The last week’s market highlights:
Quote of the week:
“Oh, to be in England now that April’s there.” — Robert Browning
Each week, we present our featured topics in the context of the major themes listed below from Nuveens 2019 Outlook :
- U.S. economy: A slowdown, not a recession
- Global economy: Amid lower expectations, emerging markets could surprise to the upside
- Policy watch: Fewer tailwinds, stronger headwinds
- Fixed income: Rates likelier to rise than fall
- Equities: Late cycle but good value
- Asset allocation: A neutral stock-bond view
The first quarter in review: Investors say, “Whew!”
Investors should be pleased when they review their first-quarter statements. U.S. stocks rebounded smartly from their fourth-quarter decline, with the S&P 500 jumping 13.7%—its best three-month start to the year since 1998. Overseas markets also recovered handsomely in the period. Europe’s broad STOXX 600 Index returned 12.3%. Bolstered by China, the MSCI Emerging Markets Index advanced 9.9%.
That said, stock market gains were concentrated in January and February, rewarding investors who maintained their equity allocations in the new year rather than join the retreat amid the barrage of negative economic headlines in late 2018. The global equity market rally ran out of steam in a volatile March punctuated by disappointing U.S. jobs growth and weak data releases from China and Europe.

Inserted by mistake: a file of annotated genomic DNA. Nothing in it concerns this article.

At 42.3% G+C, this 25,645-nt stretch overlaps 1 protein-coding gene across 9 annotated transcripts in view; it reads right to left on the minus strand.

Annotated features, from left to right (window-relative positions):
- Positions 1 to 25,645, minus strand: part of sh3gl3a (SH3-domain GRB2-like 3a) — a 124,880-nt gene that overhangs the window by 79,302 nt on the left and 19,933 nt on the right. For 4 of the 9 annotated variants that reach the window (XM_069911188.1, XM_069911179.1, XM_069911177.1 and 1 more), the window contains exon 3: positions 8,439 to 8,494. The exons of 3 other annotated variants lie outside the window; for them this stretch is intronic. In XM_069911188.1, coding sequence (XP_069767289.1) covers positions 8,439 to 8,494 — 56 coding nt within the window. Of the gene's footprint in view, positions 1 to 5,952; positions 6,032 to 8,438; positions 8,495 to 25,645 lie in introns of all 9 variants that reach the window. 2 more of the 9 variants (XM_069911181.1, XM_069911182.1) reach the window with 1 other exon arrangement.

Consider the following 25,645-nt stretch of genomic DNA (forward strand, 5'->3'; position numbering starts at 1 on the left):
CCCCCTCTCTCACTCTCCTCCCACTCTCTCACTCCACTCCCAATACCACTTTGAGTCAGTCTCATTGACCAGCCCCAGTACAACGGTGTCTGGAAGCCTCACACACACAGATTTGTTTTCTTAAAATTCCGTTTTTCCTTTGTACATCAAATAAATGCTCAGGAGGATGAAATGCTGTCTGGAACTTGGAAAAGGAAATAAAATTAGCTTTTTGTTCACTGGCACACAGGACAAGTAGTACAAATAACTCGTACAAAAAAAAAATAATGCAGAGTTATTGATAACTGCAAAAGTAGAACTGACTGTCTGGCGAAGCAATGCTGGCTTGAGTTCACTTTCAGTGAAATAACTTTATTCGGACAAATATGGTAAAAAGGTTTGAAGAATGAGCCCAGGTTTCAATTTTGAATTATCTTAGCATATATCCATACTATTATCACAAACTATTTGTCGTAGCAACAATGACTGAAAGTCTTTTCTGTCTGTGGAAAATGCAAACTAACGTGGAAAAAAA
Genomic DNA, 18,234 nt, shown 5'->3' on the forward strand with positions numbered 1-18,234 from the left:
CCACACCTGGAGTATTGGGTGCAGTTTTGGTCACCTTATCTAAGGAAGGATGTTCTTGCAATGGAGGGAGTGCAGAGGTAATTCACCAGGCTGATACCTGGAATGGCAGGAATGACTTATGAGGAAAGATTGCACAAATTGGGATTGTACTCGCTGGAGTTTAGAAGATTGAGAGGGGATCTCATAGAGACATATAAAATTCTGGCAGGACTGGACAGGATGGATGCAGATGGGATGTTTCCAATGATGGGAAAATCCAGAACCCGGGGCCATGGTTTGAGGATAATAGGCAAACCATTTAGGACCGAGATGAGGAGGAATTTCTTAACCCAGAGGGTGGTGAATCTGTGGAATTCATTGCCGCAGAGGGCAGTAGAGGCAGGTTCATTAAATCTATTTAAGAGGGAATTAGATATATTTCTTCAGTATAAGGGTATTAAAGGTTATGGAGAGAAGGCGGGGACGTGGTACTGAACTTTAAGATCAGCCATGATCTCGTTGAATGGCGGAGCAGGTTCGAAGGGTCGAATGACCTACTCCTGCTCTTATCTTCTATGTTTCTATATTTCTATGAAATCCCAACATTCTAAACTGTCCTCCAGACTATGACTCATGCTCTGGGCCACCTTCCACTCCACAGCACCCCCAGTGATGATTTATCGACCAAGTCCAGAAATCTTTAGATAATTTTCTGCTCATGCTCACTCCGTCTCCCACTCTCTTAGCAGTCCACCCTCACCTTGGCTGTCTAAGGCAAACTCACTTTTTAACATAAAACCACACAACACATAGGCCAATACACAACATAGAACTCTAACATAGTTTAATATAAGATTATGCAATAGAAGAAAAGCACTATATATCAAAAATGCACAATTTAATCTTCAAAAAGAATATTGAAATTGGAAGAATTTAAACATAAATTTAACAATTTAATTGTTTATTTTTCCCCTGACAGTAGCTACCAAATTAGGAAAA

But in an example of “one man’s junk is another man’s treasure,” global sovereign bonds rallied in March on the downbeat data and a steady diet of dovishness from major central banks, including the U.S. Federal Reserve and the European Central Bank. With the Fed signaling no rate hikes in 2019 and the risk of higher near-term inflation dissipating, investors snapped up U.S. Treasuries, sending the yield on the bellwether 10-year note down from 2.61% on March 19 to a 15-month low of 2.39% on March 27. (Bond yields and prices move in opposite directions).The 10-year closed at 2.40% on March 29, down 4 basis points (0.04%) for the week and 29 basis points for the quarter.